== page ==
As a competitive diver in high school and college, Madison Rylee learned how to overcome fear from the dizzying height of a 10-meter platform. But when she was diagnosed with cancer at the age of 21 in October 2016, the stakes were suddenly much higher and scarier.

Just before her diagnosis, Madison was in the midst of switching colleges, living at home and getting ready to enroll in nursing school. One morning, while getting dressed for work, she felt an unfamiliar pain in her chest, which worsened over the next two weeks. Then she noticed a lump just below her collarbone. After a series of tests that included imaging scans and blood work, Madison’s doctor sent her to a cancer specialist at a nearby hospital. 

Almost certain that Madison had lymphoma, the specialist recommended that she go to Cincinnati Children’s for care.

“When I heard her say Cincinnati Children’s, it did surprise me a little bit,” Madison said. “But she explained, 'You’d be crazy not to go there – they see this type of cancer every day and will take great care of you.’ I didn’t even know until I got there that the hospital has a young adult cancer program.”

Reality Checks

Over the next few days, the cancer team at Cincinnati Children’s ran more tests and diagnosed Madison with a rare type of cancer called primary mediastinal large B-cell Non-Hodgkin lymphoma. The tumor was about the size of a fist and was wrapped around her windpipe and lungs.

Her primary cancer doctor at Cincinnati Children’s, Erin Breese, MD, PhD, explained that Madison would need six rounds of chemotherapy, starting immediately. Each round would involve a one-week hospital stay followed by a few weeks of recovery at home.

One of the most difficult “reality check” moments for Madison was when she had to sign consent forms for chemotherapy; the other was when her hair began to fall out one week into chemo.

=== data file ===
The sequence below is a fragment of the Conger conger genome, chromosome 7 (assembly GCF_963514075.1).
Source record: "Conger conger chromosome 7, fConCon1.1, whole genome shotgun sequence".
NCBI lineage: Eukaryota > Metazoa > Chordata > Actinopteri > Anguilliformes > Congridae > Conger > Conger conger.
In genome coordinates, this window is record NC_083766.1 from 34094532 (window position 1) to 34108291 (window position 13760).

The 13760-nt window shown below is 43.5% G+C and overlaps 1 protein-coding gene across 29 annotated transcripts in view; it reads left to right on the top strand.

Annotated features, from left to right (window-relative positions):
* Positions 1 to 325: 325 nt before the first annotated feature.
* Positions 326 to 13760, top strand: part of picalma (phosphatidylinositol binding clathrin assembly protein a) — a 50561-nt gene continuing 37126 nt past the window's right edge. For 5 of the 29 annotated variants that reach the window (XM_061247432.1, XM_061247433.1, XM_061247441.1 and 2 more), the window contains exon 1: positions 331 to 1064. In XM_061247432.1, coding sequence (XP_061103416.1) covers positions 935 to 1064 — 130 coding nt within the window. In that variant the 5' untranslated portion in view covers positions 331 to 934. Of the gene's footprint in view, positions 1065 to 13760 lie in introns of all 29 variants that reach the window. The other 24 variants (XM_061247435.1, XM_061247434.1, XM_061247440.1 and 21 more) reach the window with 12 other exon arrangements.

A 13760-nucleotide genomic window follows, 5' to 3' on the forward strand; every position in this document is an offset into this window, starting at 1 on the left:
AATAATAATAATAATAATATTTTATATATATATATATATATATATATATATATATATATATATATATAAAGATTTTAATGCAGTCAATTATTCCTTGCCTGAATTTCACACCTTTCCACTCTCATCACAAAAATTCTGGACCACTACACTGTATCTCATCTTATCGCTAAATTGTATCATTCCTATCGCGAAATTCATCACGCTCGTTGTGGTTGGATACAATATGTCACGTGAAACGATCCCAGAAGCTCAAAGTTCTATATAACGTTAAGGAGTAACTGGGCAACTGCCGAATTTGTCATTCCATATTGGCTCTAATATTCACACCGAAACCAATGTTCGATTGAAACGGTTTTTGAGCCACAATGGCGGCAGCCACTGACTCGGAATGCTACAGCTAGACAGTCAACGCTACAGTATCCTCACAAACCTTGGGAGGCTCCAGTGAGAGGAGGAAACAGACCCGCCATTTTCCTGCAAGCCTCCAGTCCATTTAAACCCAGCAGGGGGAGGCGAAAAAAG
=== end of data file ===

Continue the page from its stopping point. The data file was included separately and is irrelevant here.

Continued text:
“At first I really felt sorry for myself. I was like, I’m 21, I’ve never smoked, I work out – why me?” Madison says. “Then one night I realized I could ask that question all I wanted to, but I’d never get an answer. I just had to stay positive and fight. That mentality really got me through.”

Smiling Every Day

Multiple rounds of chemotherapy took a toll on Madison’s body. She focused on the little things that made the experience bearable: a visit from therapy dogs, a late-night conversation with a nurse, a goodie bag on Halloween, daily FaceTime calls from her younger sister, MacKenzie. 

Madison reminded herself to smile every day and keep her eyes on the finish line. During her hospital stays, relationships with members of the cancer team made all the difference. 

“Every day, the whole care team came into my room to talk about how I was doing and what the next steps would be,” Madison says. “They treated me like an adult and included my mom in conversations, too. I felt really involved in my treatment, and the doctors and nurses answered whatever questions I had.

"Everyone was so amazing – I could tell how much they cared about me. They learned who I was as a person, and when good things happened they would celebrate with me.”

Good news came quickly: After her second round of chemotherapy in late December, scans showed that the tumor was shrinking. In March 2017, after round six of chemotherapy, Dr. Breese said the tumor was gone.

A Gradual Recovery

Over time, Madison began to feel like herself again. In June 2017, she returned to work part-time. Two months later, she began nursing school. She started walking her dogs every day and working out at a local gym. As a runner and former diver, these were important milestones.

As Madison gained strength, she started to think about a tradition she and MacKenzie had begun a few years earlier: running in the Turkey Trot, Cincinnati’s annual Thanksgiving Day race. They decided to do it again in 2017, this time with their younger brother, Mitchell. 

“I couldn’t run the entire 10 kilometers, but that’s alright,” Madison says. “I cried when I crossed the finish line, because exactly a year before that I had been in a hospital bed getting chemo. I felt like I’d accomplished a lot. Next time, I’m going to run the entire way.”